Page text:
One of the most devastating attacks on the life and health of the church throughout all of church history has been what is known as the ecumenical movement—the downplaying of doctrine in order to foster partnership in ministry between (a) genuine Christians and (b) people who were willing to call themselves Christians but who rejected fundamental Christian doctrines.
In the latter half of the 19th century, theological liberalism fundamentally redefined what it meant to be a Christian. It had nothing to do, they said, with believing in doctrine. It didn’t matter if you believed in an inerrant Bible; the scholarship of the day had debunked that! It didn’t matter if you believed in the virgin birth and the deity of Christ; modern science disproved that! It didn’t matter if you embraced penal substitutionary atonement; blood sacrifice and a wrathful God are just primitive and obscene, and besides, man is not fundamentally sinful but basically good! What mattered was one’s experience of Christ, and whether we live like Christ. “And we don’t need doctrine to do that!” they said. “Doctrine divides!” Iain Murray wrote of that sentiment, “‘Christianity is life, not doctrine,’ was the great cry. The promise was that Christianity would advance wonderfully if it was no longer shackled by insistence on doctrines and orthodox beliefs” (“Divisive Unity,” 233).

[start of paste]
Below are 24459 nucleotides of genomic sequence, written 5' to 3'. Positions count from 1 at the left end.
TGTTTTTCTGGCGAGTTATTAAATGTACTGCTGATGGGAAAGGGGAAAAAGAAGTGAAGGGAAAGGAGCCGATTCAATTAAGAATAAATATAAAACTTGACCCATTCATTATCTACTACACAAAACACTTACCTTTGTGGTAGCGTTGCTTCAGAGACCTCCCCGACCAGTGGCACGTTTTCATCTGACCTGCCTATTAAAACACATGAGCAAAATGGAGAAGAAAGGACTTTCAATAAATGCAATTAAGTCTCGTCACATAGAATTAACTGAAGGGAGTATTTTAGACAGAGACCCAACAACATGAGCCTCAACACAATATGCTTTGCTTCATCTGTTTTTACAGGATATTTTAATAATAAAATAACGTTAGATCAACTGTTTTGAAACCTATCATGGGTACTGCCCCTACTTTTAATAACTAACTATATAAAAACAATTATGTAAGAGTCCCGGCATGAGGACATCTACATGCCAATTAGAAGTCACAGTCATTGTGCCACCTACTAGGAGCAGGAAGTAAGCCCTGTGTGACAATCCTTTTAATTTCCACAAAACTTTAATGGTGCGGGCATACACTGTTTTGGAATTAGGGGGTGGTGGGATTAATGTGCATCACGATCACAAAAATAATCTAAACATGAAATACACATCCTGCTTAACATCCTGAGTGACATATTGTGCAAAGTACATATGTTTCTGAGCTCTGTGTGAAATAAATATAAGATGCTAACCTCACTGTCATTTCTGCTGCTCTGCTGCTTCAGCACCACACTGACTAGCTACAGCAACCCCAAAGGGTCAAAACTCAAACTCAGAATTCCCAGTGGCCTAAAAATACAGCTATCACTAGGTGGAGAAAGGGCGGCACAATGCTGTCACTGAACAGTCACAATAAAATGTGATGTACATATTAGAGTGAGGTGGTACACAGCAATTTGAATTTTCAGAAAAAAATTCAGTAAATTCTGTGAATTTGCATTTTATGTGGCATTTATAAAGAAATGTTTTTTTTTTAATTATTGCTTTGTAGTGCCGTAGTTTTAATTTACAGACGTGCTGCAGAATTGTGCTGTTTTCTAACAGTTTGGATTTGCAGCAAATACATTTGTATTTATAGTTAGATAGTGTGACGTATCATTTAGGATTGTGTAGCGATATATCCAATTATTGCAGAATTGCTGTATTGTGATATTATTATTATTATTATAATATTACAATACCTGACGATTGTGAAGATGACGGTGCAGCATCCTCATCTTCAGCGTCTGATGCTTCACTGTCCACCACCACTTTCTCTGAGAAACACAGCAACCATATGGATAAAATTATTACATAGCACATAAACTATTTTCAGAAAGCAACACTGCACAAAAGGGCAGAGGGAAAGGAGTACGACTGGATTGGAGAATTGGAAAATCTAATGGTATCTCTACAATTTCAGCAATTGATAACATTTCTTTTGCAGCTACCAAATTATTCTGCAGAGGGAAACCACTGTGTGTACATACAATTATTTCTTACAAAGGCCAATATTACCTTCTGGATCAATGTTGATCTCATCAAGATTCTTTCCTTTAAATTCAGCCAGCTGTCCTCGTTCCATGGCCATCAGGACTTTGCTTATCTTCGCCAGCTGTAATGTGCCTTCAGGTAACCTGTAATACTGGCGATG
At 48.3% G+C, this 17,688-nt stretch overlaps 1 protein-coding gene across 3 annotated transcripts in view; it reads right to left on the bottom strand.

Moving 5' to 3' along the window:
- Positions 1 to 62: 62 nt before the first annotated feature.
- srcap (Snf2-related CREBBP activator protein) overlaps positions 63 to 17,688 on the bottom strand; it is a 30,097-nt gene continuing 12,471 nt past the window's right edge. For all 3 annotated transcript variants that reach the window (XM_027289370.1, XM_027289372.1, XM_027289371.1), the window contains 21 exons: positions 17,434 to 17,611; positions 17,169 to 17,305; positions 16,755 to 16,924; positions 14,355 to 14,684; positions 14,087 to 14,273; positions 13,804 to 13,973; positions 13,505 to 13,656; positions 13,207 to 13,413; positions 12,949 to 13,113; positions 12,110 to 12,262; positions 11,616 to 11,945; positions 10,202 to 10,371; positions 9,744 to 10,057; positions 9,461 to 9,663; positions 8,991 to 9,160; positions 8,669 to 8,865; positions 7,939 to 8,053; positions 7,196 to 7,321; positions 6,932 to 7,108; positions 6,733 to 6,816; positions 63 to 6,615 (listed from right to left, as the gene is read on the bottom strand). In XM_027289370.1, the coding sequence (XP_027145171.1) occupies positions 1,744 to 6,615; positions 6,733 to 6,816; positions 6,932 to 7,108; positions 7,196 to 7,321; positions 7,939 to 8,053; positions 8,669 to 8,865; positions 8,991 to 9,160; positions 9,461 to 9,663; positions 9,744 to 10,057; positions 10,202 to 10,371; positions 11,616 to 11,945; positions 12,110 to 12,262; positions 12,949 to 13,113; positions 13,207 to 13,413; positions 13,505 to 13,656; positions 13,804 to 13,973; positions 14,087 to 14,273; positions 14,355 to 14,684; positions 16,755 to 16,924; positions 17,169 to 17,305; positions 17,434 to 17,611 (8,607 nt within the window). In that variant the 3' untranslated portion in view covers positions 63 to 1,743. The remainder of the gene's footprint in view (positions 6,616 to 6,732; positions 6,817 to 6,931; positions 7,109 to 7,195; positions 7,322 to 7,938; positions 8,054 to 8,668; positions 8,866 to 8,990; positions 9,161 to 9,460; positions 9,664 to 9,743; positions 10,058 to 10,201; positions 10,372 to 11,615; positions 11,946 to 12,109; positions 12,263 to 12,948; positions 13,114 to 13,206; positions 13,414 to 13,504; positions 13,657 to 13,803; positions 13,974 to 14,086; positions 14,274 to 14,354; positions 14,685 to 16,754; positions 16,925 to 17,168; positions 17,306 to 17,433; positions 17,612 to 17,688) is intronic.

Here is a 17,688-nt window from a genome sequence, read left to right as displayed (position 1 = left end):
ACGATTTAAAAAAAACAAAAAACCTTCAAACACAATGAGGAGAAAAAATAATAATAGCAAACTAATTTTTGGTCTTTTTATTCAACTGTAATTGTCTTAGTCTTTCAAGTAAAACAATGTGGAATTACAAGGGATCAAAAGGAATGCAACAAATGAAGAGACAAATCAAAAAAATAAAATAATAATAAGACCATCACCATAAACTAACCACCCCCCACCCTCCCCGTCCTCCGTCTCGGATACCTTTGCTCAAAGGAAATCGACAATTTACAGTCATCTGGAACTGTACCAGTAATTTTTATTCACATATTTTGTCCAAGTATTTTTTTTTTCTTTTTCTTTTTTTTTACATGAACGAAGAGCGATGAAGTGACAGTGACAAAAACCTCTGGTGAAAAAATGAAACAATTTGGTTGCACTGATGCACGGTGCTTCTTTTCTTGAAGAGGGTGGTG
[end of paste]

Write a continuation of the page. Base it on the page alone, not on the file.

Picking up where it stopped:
The Emergence of the Social Gospel
The result of this kind of thinking was the social gospel of the early 20th century. If what it means to be a Christian has little to do with creeds and everything to do with deeds, then what makes someone a Christian is whether they’re laboring for the betterment of society—feeding the hungry, sheltering the homeless, working for justice, and so on. And so across denominational lines, professing “Christians” were coming together to promote unity around a common mission, even if they didn’t share a common faith. In 1908, more than 30 denominations representing over 18 million American Protestants set their doctrinal differences aside and met in Philadelphia at what is called the Federal Council of Churches. Their great concern was not the Gospel, but how to address the social issues of the day: race relations, international justice, reducing armaments, education, and regulating the consumption of alcohol. This was the beginning of the modern ecumenical movement.
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